A screenshot of the clubhouse builder’s new monetization feature.
Clubhouse continues its creator-first strategy by releasing Payments, a direct monetization option for people who open and moderate rooms in the social audio app.
But not every creator will get it right away.
“All users can send payments today, and we will be introducing the ability to receive payments in waves, starting with a small test group today,” said Clubhouse announced today. “We hope to collect feedback, optimize the function and make it available to everyone soon.”
This is an essential trait for social platform growth, and it’s something that most platforms have largely ignored so far, clubhouse influencer Josh Constine told me recently on the TechFirst podcast.
Constine has over 3.6 million followers in the clubhouse.
“One of the most exciting things is that Clubhouse has been talking from the start about how to empower creators to build a business,” Constine told me recently.
Now Clubhouse keeps this promise. And not a moment too early as the developers are looking for places like Patreon, Substack, OnlyFans, and Cameo to make money. (Or NFTs, of course.)
“One of the biggest trends we saw was that developers built large audiences on certain social media platforms, but then had to move away from those platforms in order to actually monetize that audience,” said Constine. “They think, like on Instagram, Twitter, people are trying to get fans onto Substack where they might pay for a subscription or get people to buy a cameo shout from them or switch to OnlyFans.”
The process seems incredibly simple: tap Send Money and process a payment. 100% of the payments go to the originator, at least for the time being, with only a small fee for the payment processing. The clubhouse doesn’t take any money at all, the company says.
“All users can send payments today, and we will be introducing the ability to receive payments in waves, starting with a small test group today,” says Clubhouse. “We hope to collect feedback, optimize the function and make it available to everyone soon.”
Apparently there are other monetization features in place, with Clubhouse saying this will be “the first of many features that allow developers to get paid directly on Clubhouse”.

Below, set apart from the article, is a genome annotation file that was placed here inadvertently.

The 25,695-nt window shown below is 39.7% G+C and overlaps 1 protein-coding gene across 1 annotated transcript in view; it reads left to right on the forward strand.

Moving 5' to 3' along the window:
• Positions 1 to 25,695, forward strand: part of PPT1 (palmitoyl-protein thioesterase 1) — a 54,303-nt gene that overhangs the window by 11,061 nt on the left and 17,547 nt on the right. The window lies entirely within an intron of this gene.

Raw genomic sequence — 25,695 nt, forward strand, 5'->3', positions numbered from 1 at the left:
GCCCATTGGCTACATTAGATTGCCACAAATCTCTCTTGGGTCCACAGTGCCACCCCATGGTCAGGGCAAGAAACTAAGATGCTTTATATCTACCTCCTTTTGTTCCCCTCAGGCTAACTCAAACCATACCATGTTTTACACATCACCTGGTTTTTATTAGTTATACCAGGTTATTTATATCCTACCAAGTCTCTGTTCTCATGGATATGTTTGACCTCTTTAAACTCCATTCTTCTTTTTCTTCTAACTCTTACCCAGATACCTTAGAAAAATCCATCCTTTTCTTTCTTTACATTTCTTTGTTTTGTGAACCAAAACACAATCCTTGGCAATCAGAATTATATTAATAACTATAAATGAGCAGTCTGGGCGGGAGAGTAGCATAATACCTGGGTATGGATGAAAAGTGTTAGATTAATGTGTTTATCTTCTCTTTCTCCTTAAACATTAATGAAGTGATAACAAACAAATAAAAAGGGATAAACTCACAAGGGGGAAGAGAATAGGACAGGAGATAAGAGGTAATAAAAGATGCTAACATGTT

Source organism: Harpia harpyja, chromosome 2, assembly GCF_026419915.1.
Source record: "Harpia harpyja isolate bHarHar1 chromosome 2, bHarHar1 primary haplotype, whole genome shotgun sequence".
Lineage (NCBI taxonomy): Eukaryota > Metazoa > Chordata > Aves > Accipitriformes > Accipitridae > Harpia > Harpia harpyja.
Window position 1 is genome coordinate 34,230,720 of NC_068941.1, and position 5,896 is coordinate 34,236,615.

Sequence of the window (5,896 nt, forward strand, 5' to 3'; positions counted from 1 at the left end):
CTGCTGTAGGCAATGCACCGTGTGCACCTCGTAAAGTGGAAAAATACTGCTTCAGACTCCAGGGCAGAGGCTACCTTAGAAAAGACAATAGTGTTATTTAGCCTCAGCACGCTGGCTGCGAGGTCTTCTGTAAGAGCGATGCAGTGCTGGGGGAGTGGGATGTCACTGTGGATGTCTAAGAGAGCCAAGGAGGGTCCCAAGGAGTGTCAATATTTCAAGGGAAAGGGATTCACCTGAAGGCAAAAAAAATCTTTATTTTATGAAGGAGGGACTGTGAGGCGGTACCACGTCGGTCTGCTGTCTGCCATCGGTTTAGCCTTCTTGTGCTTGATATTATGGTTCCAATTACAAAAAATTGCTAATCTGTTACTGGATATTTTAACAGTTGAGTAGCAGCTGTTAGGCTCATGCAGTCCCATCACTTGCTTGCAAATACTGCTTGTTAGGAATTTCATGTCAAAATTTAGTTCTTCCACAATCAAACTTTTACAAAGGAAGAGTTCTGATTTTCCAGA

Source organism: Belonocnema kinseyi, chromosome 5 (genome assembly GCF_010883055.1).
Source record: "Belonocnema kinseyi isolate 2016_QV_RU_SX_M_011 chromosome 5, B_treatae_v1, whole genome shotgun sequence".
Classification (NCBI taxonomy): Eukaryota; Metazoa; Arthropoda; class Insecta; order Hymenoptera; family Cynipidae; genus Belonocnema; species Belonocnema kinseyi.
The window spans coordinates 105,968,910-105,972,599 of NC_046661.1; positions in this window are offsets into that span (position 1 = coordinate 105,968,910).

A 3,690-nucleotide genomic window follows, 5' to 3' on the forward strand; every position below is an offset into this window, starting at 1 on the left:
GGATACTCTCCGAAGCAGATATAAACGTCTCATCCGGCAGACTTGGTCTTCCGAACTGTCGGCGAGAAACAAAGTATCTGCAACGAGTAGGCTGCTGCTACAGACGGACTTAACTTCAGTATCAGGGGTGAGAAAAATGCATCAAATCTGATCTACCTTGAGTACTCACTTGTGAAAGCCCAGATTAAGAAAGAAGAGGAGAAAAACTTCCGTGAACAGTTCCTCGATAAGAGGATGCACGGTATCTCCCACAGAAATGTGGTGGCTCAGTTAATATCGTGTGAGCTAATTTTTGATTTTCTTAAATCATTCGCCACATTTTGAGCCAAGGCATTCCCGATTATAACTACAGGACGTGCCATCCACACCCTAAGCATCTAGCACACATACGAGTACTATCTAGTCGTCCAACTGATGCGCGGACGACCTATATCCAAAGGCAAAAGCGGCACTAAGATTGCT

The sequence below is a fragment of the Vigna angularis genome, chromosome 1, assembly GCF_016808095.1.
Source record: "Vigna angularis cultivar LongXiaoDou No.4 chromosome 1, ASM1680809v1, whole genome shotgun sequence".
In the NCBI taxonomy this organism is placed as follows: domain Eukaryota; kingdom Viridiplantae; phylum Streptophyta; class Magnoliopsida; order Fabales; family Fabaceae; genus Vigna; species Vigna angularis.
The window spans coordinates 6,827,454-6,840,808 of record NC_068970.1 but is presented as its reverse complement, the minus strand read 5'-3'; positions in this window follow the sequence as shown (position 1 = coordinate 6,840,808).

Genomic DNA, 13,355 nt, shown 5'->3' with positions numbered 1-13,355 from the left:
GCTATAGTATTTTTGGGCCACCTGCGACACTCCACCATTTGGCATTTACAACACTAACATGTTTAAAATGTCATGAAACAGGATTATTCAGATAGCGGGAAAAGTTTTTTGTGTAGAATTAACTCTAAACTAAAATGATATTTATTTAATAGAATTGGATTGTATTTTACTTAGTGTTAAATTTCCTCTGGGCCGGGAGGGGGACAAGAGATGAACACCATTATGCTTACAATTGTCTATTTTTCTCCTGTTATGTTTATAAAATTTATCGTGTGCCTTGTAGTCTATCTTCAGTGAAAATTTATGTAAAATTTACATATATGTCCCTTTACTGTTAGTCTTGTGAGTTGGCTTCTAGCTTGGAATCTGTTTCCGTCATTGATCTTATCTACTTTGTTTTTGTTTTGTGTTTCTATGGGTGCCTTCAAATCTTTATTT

Existing clubhouse builders already monetize outside the platform in a certain way via sponsorship.
“My friend … their dinner party show is sponsored by a Japanese Wagyu organization and they send Wagyu to their guests, to their dinner party, and we actually cook live while you chat in the clubhouse,” says Constine.
However, this is more direct and could also mean less work for the Creators.
If the audience wants to join in, of course.
Constine, who previously wrote for TechCrunch and is now a venture capitalist focused on the creator economy at SignalFire, says this marks a new phase in the fast-growing creator economy. The first phase was for developers to join platforms and make money from ad sharing (think of Google’s AdSense for YouTube). In phase two, influencers reached out to brands for sponsorship and endorsements. And in phase three, the developers left the platform to be sponsored by the fans.
Now we see platforms creating new ways for fans to sponsor influencers directly on the platform. Some already have that, of course – think of YouTube Members and Supers.
But Clubhouse seems to build this right into the experience of connecting with a Creator.
The problem with the earlier stages?
A lot of work for influencers:
“We think this means that every creator has to become a founder,” Constine told me. “You have to cobble together these tools and a team to run them. You can’t just do your art. When you’re a guitarist, you can’t just play guitar anymore. You have to be a retailer, merch designer, data scientist, or growth hacker. You’re going to need to be able to design NFTs, I think next is the next big thing. “
Building it on the platform and letting the developers just focus on building it could be a successful strategy.